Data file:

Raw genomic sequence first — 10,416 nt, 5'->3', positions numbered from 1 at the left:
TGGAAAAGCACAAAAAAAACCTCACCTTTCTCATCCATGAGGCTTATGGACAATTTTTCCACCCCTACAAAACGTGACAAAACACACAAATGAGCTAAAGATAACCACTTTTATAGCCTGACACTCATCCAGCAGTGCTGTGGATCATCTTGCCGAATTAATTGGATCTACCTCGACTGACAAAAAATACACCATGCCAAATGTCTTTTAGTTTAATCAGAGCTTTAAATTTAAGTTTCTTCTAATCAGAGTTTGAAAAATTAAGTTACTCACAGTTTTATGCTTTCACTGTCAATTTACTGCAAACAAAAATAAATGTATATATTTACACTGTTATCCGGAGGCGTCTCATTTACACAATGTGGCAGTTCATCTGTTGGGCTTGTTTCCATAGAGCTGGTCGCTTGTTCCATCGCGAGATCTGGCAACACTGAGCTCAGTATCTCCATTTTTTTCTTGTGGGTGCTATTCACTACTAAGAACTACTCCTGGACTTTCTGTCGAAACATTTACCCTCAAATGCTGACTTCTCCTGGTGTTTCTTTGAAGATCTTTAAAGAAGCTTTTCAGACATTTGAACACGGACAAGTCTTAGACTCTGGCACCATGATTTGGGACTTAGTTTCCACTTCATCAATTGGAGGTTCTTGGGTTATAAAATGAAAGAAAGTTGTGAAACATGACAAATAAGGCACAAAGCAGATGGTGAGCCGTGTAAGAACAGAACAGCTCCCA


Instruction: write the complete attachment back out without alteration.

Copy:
Raw genomic sequence first — 10,416 nt, 5'->3', positions numbered from 1 at the left:
TGGAAAAGCACAAAAAAAACCTCACCTTTCTCATCCATGAGGCTTATGGACAATTTTTCCACCCCTACAAAACGTGACAAAACACACAAATGAGCTAAAGATAACCACTTTTATAGCCTGACACTCATCCAGCAGTGCTGTGGATCATCTTGCCGAATTAATTGGATCTACCTCGACTGACAAAAAATACACCATGCCAAATGTCTTTTAGTTTAATCAGAGCTTTAAATTTAAGTTTCTTCTAATCAGAGTTTGAAAAATTAAGTTACTCACAGTTTTATGCTTTCACTGTCAATTTACTGCAAACAAAAATAAATGTATATATTTACACTGTTATCCGGAGGCGTCTCATTTACACAATGTGGCAGTTCATCTGTTGGGCTTGTTTCCATAGAGCTGGTCGCTTGTTCCATCGCGAGATCTGGCAACACTGAGCTCAGTATCTCCATTTTTTTCTTGTGGGTGCTATTCACTACTAAGAACTACTCCTGGACTTTCTGTCGAAACATTTACCCTCAAATGCTGACTTCTCCTGGTGTTTCTTTGAAGATCTTTAAAGAAGCTTTTCAGACATTTGAACACGGACAAGTCTTAGACTCTGGCACCATGATTTGGGACTTAGTTTCCACTTCATCAATTGGAGGTTCTTGGGTTATAAAATGAAAGAAAGTTGTGAAACATGACAAATAAGGCACAAAGCAGATGGTGAGCCGTGTAAGAACAGAACAGCTCCCA